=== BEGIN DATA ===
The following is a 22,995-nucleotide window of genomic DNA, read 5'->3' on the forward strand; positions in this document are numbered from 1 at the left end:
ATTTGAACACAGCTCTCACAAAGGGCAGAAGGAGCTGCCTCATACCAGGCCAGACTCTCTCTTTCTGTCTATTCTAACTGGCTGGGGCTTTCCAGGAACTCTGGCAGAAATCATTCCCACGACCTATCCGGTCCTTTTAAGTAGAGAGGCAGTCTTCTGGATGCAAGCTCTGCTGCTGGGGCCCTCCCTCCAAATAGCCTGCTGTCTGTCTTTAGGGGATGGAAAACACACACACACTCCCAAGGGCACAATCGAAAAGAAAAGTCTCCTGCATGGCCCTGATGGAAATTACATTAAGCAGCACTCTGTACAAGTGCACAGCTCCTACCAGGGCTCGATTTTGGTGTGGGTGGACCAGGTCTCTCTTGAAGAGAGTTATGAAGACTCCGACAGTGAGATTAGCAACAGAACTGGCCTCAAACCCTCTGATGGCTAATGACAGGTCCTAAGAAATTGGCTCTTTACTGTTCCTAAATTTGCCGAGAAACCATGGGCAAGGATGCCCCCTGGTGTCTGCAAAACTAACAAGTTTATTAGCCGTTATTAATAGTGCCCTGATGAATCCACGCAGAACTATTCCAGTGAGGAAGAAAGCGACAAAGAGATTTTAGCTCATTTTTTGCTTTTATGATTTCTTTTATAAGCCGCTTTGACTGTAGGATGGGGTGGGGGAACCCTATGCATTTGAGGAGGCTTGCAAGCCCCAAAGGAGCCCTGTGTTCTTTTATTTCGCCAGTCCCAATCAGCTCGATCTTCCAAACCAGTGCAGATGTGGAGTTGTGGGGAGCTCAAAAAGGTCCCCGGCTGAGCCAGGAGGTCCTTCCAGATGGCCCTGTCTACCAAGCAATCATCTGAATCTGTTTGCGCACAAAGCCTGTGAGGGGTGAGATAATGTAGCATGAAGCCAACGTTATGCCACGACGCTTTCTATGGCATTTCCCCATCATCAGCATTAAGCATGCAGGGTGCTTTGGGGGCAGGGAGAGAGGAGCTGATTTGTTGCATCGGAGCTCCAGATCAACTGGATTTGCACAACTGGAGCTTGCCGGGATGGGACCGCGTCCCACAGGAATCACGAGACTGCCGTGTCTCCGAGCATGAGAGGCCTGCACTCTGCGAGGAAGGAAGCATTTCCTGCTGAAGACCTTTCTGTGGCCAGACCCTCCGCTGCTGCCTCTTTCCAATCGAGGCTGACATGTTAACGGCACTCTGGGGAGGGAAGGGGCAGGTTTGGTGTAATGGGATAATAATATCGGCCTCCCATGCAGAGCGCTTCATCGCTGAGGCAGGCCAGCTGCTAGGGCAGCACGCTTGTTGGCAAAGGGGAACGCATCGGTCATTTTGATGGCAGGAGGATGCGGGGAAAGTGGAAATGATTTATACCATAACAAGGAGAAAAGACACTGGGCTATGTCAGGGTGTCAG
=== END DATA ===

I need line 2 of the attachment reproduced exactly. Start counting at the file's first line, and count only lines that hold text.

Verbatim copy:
ATTTGAACACAGCTCTCACAAAGGGCAGAAGGAGCTGCCTCATACCAGGCCAGACTCTCTCTTTCTGTCTATTCTAACTGGCTGGGGCTTTCCAGGAACTCTGGCAGAAATCATTCCCACGACCTATCCGGTCCTTTTAAGTAGAGAGGCAGTCTTCTGGATGCAAGCTCTGCTGCTGGGGCCCTCCCTCCAAATAGCCTGCTGTCTGTCTTTAGGGGATGGAAAACACACACACACTCCCAAGGGCACAATCGAAAAGAAAAGTCTCCTGCATGGCCCTGATGGAAATTACATTAAGCAGCACTCTGTACAAGTGCACAGCTCCTACCAGGGCTCGATTTTGGTGTGGGTGGACCAGGTCTCTCTTGAAGAGAGTTATGAAGACTCCGACAGTGAGATTAGCAACAGAACTGGCCTCAAACCCTCTGATGGCTAATGACAGGTCCTAAGAAATTGGCTCTTTACTGTTCCTAAATTTGCCGAGAAACCATGGGCAAGGATGCCCCCTGGTGTCTGCAAAACTAACAAGTTTATTAGCCGTTATTAATAGTGCCCTGATGAATCCACGCAGAACTATTCCAGTGAGGAAGAAAGCGACAAAGAGATTTTAGCTCATTTTTTGCTTTTATGATTTCTTTTATAAGCCGCTTTGACTGTAGGATGGGGTGGGGGAACCCTATGCATTTGAGGAGGCTTGCAAGCCCCAAAGGAGCCCTGTGTTCTTTTATTTCGCCAGTCCCAATCAGCTCGATCTTCCAAACCAGTGCAGATGTGGAGTTGTGGGGAGCTCAAAAAGGTCCCCGGCTGAGCCAGGAGGTCCTTCCAGATGGCCCTGTCTACCAAGCAATCATCTGAATCTGTTTGCGCACAAAGCCTGTGAGGGGTGAGATAATGTAGCATGAAGCCAACGTTATGCCACGACGCTTTCTATGGCATTTCCCCATCATCAGCATTAAGCATGCAGGGTGCTTTGGGGGCAGGGAGAGAGGAGCTGATTTGTTGCATCGGAGCTCCAGATCAACTGGATTTGCACAACTGGAGCTTGCCGGGATGGGACCGCGTCCCACAGGAATCACGAGACTGCCGTGTCTCCGAGCATGAGAGGCCTGCACTCTGCGAGGAAGGAAGCATTTCCTGCTGAAGACCTTTCTGTGGCCAGACCCTCCGCTGCTGCCTCTTTCCAATCGAGGCTGACATGTTAACGGCACTCTGGGGAGGGAAGGGGCAGGTTTGGTGTAATGGGATAATAATATCGGCCTCCCATGCAGAGCGCTTCATCGCTGAGGCAGGCCAGCTGCTAGGGCAGCACGCTTGTTGGCAAAGGGGAACGCATCGGTCATTTTGATGGCAGGAGGATGCGGGGAAAGTGGAAATGATTTATACCATAACAAGGAGAAAAGACACTGGGCTATGTCAGGGTGTCAG